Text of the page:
Review prompts change to smoke alarm advice
A research review commissioned by the Bushfire Cooperative Research Centre has identified some important differences in the performance of different types of smoke alarms.
A review conducted by Victoria University for the Bushfire CRC and the CRC’s fire agency partners clearly indicates that the photoelectric type of domestic smoke alarm is more effective than the more common ionisation type of alarm at detecting smouldering fires in houses.
The Bushfire CRC has passed the preliminary results to the Australasian Fire Authorities Council (AFAC), the peak body for fire agencies. In response, AFAC is now encouraging its members to modify the way they promote smoke alarms.
There are two common types of smoke alarms in Australia that operate on different principles – the ionisation detector responds by analysing the smoke in the air, the photoelectric detector uses a light beam to detect the airborne smoke.
The ionisation detector is the more common of the two and is generally cheaper and more readily available in shops.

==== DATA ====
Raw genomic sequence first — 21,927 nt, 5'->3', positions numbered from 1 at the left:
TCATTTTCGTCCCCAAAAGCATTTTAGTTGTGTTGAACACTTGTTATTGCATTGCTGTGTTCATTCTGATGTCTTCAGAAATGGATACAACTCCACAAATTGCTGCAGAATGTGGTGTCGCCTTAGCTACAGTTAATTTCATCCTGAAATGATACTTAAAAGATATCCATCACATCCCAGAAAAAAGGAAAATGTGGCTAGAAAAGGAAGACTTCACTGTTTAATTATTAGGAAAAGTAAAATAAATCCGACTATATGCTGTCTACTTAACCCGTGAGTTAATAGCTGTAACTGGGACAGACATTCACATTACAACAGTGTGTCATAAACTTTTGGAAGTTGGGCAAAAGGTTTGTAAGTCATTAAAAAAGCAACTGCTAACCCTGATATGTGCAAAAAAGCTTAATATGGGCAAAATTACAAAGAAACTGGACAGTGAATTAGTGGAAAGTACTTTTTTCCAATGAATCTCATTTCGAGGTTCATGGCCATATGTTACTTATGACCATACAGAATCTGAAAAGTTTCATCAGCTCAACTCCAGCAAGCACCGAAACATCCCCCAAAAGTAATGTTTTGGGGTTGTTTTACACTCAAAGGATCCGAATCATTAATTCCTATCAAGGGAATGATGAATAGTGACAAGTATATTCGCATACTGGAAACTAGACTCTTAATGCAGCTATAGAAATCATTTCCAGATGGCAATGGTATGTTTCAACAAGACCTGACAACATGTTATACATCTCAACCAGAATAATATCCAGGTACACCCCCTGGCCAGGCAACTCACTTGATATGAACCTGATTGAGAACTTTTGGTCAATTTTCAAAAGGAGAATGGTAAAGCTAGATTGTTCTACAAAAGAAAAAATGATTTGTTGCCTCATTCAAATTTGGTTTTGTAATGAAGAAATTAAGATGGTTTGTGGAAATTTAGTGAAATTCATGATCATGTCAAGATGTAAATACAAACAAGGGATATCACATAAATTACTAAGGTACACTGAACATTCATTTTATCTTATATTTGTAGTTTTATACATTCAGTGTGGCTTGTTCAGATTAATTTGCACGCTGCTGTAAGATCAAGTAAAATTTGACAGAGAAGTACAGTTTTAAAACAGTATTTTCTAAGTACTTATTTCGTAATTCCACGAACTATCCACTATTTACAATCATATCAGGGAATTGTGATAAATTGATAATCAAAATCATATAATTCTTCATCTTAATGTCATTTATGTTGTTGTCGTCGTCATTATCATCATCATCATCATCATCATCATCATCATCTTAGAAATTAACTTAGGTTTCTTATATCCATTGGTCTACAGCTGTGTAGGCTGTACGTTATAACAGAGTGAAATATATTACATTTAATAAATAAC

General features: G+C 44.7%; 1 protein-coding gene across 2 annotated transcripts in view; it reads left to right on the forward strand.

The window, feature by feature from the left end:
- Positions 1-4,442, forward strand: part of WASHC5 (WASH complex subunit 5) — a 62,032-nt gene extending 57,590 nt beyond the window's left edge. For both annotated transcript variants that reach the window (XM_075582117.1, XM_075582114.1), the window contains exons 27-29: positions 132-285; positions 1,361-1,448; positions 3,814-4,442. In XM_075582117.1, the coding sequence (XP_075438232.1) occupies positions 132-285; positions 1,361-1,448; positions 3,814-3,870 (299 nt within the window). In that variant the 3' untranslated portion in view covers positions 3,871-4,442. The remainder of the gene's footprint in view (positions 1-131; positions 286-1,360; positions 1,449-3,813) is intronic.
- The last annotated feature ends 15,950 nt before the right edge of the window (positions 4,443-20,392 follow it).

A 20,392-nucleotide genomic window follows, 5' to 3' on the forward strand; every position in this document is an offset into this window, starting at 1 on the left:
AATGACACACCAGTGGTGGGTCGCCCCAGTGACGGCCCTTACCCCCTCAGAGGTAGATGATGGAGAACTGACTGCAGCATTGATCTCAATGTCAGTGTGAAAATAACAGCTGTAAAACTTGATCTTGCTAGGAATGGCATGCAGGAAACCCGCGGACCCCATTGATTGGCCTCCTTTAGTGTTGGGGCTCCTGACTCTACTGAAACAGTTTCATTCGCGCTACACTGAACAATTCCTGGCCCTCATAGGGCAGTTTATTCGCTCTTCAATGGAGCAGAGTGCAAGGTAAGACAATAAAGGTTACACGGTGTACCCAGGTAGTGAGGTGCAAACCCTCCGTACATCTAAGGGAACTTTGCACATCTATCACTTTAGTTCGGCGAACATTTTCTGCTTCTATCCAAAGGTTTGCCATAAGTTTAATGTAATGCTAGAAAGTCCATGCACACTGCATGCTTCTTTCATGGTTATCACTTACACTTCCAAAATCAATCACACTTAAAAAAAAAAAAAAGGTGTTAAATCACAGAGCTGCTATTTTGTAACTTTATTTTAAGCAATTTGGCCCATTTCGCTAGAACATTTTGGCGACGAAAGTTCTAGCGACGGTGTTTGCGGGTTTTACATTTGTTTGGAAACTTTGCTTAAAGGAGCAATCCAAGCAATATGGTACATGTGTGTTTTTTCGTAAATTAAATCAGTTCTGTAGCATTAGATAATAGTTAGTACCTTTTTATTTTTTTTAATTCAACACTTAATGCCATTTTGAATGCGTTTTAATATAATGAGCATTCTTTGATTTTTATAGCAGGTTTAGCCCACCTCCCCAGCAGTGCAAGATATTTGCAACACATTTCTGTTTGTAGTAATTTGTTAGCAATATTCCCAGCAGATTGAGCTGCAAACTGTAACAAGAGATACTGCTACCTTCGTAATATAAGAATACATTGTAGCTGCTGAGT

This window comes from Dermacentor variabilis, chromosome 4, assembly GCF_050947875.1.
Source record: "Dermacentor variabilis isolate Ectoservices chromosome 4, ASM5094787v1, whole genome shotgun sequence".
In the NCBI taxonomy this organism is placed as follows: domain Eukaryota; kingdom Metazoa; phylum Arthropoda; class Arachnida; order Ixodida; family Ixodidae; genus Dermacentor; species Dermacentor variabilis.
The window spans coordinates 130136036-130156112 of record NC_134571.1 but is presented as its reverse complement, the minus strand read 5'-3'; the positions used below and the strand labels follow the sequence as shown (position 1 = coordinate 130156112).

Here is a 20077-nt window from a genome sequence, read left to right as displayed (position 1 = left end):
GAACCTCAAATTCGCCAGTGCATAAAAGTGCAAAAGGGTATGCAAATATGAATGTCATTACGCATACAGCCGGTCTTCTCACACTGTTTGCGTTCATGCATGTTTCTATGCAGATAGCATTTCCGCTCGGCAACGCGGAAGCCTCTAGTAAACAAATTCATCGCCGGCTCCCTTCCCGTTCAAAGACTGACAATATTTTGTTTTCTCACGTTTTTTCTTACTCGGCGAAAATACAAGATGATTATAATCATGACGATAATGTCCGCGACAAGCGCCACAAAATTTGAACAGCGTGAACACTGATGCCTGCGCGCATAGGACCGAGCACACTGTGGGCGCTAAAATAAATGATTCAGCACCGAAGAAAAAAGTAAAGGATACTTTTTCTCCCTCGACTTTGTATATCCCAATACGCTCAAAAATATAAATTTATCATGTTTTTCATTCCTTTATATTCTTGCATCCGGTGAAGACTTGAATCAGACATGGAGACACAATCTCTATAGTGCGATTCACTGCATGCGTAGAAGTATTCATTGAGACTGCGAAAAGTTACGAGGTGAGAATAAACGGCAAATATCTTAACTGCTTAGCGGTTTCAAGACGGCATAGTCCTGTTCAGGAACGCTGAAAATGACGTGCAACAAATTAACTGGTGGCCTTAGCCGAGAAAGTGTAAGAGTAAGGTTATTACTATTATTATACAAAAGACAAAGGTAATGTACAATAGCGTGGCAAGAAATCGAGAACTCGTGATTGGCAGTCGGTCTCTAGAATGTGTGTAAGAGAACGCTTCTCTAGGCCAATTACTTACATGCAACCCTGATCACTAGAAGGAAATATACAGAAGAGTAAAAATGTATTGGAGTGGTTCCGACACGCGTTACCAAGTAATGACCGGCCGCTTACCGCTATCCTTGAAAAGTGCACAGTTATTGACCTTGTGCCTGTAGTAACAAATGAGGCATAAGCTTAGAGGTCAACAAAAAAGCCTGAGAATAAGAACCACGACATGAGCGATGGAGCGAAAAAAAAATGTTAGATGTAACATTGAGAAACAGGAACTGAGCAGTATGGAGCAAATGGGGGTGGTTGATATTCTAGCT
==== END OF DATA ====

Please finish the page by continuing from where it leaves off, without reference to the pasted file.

The research review concludes that ionisation detectors respond faster to flaming fires while photoelectric detectors respond faster to smouldering fires. However, while the photoelectric detectors responded to flaming fires in sufficient time to allow residents to safely react, the reverse may not be true.
It has been found that ionisation detectors may not reliably respond to smouldering fires in all instances in enough time to allow for safe egress. In fact, it has fairly consistently been found that they will not.
The Chief Executive Officer of the Bushfire CRC, Kevin O’Loughlin, said the review was an important resource for fire agencies who have a statutory responsibility to advise standard’s authorities and state governments and to help educate the community.
“There is no doubt that the common ionisation smoke alarm has saved many lives in Australian homes over many years. However, this review shows that the photoelectric detector may be a superior all round domestic alarm and people should be aware of this,” he said.
The AFAC advice on smoke alarms can be found at www.afac.com.au